100 years ago today – Death Valley 134° record by the observer, why are there two different paper records?

Today, NOAA is celebrating the 100 year anniversary of the 134° reading at Greenland Ranch in Death Valley, including speakers, guests, and media coverage expected to begin at 11AM PDT, right about now. I find this fanfare odd, particularly in light of how understated the observer was when Mr. O.A. Denton recorded the temperature on the original paper B91 form, a photocopy of which you can see below:


The image above was released this morning on the NPS Death Valley Facebook page: http://www.facebook.com/DeathValleyNP

Oddly, it is an entirely different B91 form that NOAA/NWS placed on their “celebration page” under the “about the record” tab here: http://www.wrh.noaa.gov/vef/deathvalley/

Death_ValleyB91 _form2

Why would there be two different paper records for the same month, one with remarks filled in and the other not?  There are other clear differences also. One wonders why two paper records would be needed. Perhaps one was created for “official presentation”. Both forms appear to have identical layouts, but are filled out differently.

[added: Some commenters suggested a “carbon copy”. However, there are significant differences between the two, one is not a carbon of the other. For example “mean maximun” temperature is 116 on one form and 116.4 on another. The mean of max/min is 98.4 on one and 98.6 on another, with what looks like the .4 over written by the .6 And, as Mosher points out, the two forms have different handwriting. ]

Stranger though, that while they have time for this fanfare, neither the NOAA/NWS nor the NPS representatives have time to answers these questions about the record, which I posed to them last week in this email below.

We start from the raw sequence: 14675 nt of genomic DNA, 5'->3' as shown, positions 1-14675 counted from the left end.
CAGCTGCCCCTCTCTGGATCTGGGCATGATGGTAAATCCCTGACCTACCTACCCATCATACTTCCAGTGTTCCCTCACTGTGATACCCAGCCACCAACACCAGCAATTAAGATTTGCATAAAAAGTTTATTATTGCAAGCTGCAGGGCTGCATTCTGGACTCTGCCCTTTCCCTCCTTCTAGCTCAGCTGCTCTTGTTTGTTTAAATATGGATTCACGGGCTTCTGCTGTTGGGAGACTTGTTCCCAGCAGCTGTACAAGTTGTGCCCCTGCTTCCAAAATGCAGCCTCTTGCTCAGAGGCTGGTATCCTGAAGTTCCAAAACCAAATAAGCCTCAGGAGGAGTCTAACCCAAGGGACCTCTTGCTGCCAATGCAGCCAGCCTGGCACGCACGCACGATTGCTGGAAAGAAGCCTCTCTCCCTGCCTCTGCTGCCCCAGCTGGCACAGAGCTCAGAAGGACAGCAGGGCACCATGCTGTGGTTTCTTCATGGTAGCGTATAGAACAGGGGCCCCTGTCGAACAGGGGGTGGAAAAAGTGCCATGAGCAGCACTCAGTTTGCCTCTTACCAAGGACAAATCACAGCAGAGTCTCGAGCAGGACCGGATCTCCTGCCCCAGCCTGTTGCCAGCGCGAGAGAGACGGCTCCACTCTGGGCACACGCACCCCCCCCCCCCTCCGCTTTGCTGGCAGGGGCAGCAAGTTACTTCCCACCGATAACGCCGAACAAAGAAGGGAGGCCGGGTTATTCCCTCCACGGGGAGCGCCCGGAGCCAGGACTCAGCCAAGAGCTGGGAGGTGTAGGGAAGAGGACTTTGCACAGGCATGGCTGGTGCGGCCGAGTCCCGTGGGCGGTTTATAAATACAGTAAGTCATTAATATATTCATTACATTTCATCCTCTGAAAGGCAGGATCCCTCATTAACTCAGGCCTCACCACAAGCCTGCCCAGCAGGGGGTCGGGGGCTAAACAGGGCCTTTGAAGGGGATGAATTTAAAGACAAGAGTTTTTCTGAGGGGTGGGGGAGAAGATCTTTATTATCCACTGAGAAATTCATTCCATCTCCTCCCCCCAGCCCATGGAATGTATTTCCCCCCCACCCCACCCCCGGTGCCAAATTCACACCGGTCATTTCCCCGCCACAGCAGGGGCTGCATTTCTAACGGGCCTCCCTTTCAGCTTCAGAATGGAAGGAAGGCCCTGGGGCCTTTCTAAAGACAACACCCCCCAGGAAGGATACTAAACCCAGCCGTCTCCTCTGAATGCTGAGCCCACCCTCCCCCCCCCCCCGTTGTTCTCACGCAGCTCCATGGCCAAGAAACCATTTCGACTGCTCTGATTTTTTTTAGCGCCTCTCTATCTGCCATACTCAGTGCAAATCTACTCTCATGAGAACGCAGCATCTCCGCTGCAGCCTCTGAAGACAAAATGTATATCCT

Mr. Berc has since responded, but said he’d only answer my questions if I was present at the event, and when I replied that I would not be present, has offered no answers. Ms. Chipman has not replied.


From: Anthony Watts

Sent: Tuesday, July 02, 2013 8:10 AM

To: daniel.berc@noaa.gov

Cc: cheryl_chipman@nps.gov

Subject: Death Valley 134 Celebration

Good morning,

I’ll be covering this event. I have some important questions that I’d like to ask.

1. Do you have press passes available?

2. Why did NOAA decommission the MMTS electronic sensor near the front of the Visitor Center last year and go back to using the mercury thermometer in the Stevenson Screen? What was the impetus? Am I correct in noting that the MMTS thermometer was in use for over a decade prior to last year?

3. When was the last time the Stevenson Screen received maintenance for paint? When I was last there, the screen looked quite chipped/peeling and had some darkened wood from aging. Is it painted with latex paint or the traditional lime based whitewash paint which was the standard in 1913 for all USWB Stevenson Screens?

4. Why does the NPS maintain the electronic sign that shows erroneous readings, such as what was highlighted in an LA Times story during the recent temperature spike?



There are actually 3 temperatures, if you included the bogus 132F from the sign.